Reading about the dehumanizing conditions that female inmates endure at the Rikers Island Prison Complex in “The Emancipation of Cecily McMillan” (Nation Books, 2016) could be clinically used as an emetic.
Alas, a fellow 17-year-old inmate of McMillan’s regurgitates what appear to be chunks of her liver, is denied proper medical care, and shortly thereafter dies. This heartbreakingly sad and quite frightening memoir also keeps the Occupy saga going on the eve of its five-year September 17th anniversary.
Throughout the book, McMillan, 27, tells the story, not so much of an activist who takes a stand against the financial oligarchy that has overtaken this country, but of a young woman who is outfoxed by the American way, railing on about the abusive parenting she experienced growing up in a trailer park in the South, the parties she attended in high school with all the busts, the backbiting from wealthier students at a liberal arts college in Wisconsin, Scott Walker’s shtick against organized labor, etc.
She finally discovers the hidden leftish family member who is a co-founder of the 1960s antiwar Students for a Democratic Society (SDS) and when presented with this hidden history, becomes a socialist and joins today’s consummate blue city millennial set in Brooklyn where before you know it she’s an unapologetic occupier in Lower Manhattan during the American Autumn of 2011. Albeit one who in trying to get her comrades at Zuccotti Park to all move in the same direction toward the Stock Exchange makes it feel as if she’s herding cats—or protesters.
Instead of dealing with things in a courageously relaxed manner, one could argue that the police were heavy-handed in their interactions with Occupy Wall Street (OWS), which led to thousands of arrests nationwide. And so, for McMillan this all results at the drop of a hat in a caught-on-camera 2012 altercation with a police officer, followed by a 2014 conviction of second-degree assault, and leading to 59 days served in jail where she catches a fluttering glimpse of the togetherness she yearned for as an activist, only this time among inmates looking to better their degrading conditions against the framework of the prison industrial complex where guards regularly turn a blind eye to physical impairments.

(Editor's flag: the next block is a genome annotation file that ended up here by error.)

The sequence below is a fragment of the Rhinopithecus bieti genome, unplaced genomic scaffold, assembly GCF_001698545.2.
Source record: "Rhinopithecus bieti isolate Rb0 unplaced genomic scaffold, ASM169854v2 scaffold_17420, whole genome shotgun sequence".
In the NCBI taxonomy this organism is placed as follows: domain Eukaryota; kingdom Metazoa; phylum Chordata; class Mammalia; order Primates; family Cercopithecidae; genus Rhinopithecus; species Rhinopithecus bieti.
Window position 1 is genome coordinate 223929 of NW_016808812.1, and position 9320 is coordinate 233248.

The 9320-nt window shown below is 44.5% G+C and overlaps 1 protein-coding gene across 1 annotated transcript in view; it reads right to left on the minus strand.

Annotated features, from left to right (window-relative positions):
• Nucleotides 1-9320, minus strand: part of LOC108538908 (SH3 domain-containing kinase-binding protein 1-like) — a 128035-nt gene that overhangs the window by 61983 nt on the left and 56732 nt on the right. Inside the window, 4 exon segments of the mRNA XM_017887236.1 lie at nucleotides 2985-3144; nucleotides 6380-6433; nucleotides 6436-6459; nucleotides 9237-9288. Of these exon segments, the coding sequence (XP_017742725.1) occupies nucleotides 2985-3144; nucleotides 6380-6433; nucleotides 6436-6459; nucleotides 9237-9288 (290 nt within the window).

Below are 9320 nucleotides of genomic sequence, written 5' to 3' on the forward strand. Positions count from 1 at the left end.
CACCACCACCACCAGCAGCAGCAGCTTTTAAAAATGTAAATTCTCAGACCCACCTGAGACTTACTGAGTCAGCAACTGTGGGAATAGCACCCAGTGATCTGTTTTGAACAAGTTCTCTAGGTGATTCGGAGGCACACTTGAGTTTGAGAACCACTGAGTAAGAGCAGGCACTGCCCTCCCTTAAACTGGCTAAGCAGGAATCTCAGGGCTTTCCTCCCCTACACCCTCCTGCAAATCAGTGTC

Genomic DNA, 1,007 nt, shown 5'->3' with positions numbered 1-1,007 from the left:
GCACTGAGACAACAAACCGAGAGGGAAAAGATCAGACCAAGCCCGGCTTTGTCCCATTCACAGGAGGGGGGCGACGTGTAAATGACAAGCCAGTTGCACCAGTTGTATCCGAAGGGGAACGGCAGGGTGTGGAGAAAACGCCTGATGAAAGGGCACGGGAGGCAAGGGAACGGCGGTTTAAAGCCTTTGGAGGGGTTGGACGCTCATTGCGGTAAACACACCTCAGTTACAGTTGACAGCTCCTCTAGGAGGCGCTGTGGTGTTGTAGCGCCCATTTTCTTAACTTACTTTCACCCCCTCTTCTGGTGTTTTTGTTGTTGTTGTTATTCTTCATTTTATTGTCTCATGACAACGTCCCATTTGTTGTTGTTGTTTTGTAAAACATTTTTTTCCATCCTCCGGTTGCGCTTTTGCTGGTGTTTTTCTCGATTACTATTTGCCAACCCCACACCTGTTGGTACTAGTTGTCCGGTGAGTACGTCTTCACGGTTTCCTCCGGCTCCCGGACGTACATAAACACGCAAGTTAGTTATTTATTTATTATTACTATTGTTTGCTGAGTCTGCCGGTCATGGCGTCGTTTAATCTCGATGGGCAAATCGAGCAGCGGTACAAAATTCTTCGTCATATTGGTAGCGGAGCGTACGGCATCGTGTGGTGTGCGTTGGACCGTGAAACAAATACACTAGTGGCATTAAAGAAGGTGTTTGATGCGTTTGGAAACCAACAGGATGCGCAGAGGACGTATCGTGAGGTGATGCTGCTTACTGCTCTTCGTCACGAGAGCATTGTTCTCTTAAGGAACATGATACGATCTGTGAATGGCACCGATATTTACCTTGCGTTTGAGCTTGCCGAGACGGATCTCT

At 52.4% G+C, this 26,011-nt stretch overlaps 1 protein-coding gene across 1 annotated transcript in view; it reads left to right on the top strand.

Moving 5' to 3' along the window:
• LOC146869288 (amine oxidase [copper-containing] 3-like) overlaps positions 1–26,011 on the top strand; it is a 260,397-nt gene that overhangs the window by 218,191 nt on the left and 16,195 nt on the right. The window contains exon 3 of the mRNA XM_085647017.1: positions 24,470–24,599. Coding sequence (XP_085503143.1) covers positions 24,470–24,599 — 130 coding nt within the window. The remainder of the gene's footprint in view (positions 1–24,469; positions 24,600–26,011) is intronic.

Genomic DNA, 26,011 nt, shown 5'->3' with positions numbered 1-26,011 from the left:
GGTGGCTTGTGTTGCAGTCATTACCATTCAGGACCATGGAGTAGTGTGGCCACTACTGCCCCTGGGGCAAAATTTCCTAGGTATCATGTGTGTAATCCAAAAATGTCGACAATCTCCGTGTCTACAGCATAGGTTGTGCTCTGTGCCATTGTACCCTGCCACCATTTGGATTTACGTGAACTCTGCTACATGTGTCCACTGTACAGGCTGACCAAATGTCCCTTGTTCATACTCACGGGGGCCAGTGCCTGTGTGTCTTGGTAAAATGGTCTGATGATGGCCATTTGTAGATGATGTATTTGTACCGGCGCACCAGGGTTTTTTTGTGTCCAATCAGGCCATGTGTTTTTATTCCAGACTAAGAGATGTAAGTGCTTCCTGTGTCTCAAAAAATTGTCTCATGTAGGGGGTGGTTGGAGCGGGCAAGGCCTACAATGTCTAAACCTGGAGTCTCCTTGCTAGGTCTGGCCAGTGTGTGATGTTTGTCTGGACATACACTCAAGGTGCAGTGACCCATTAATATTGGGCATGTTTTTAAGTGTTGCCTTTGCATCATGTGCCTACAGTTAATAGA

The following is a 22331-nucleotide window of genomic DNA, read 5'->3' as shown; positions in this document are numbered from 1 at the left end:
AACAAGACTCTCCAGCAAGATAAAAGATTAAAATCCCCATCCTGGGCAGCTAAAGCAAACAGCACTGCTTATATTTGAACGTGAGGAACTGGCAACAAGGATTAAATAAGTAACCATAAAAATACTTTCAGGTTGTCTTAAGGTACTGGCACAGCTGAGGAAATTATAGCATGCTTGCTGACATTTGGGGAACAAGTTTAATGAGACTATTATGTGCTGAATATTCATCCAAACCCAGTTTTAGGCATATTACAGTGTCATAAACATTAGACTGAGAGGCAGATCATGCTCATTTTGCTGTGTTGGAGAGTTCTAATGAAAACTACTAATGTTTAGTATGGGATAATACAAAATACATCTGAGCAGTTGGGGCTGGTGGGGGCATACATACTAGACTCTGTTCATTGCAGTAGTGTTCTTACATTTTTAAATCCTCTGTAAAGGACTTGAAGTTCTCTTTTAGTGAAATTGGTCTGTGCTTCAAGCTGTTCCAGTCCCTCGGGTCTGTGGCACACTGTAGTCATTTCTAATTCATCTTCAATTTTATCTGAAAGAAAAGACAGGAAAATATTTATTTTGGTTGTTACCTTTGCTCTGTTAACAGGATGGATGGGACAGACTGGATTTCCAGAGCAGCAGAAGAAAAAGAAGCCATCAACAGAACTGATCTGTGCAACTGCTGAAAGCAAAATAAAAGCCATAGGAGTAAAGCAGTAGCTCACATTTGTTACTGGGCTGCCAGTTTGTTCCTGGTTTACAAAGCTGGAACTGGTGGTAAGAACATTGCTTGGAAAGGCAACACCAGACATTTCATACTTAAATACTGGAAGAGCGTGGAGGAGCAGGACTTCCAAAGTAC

But that’s long past now. McMillan, who’s since then been featured in Cosmopolitan and Vanity Fair, is now described by Nation Books in their book jacket as a “sophisticated political thinker, a charismatic public figure, … and voice of her generation.”
I credit her with being a woman who messed with real power, like police officers who politically are told to enable fraudulent bankers, and thus stepped into the world of real consequences. In an underdeveloped region, a young woman of McMillan’s pedigree may have had to prostitute herself to a sexpat investment banker, in America it’s a fairly different scenario, and one that oftentimes involves law enforcement.
And OWS did severely involve the police because the unsung heroes from Zuccotti Park who challenged the American juggernaut of corporatist power were the likes of Alexis Goldstein, Ryan Hoffman, Marina Keegan, Lex Rendon, Victoria Sobel, and Stephen Zarlenga, among others. Conversely, McMillan is a post-Occupy figure who wears her liberal heart on her sleeve. Throughout the memoir, she shares her patchwork quilt of ideas ranging from more money for public services to unions militating on behalf of OWS as its leadership.
Looking back on it, the other activists who did take a stand against the paradigm of bank corruption five years ago were the likes of Sobel, a treasurer at OWS who went on to lead the anti-college privatization Free Cooper Union movement, where she addressed the college debt problem and ultimately helped sue Cooper’s board that squandered the endowment.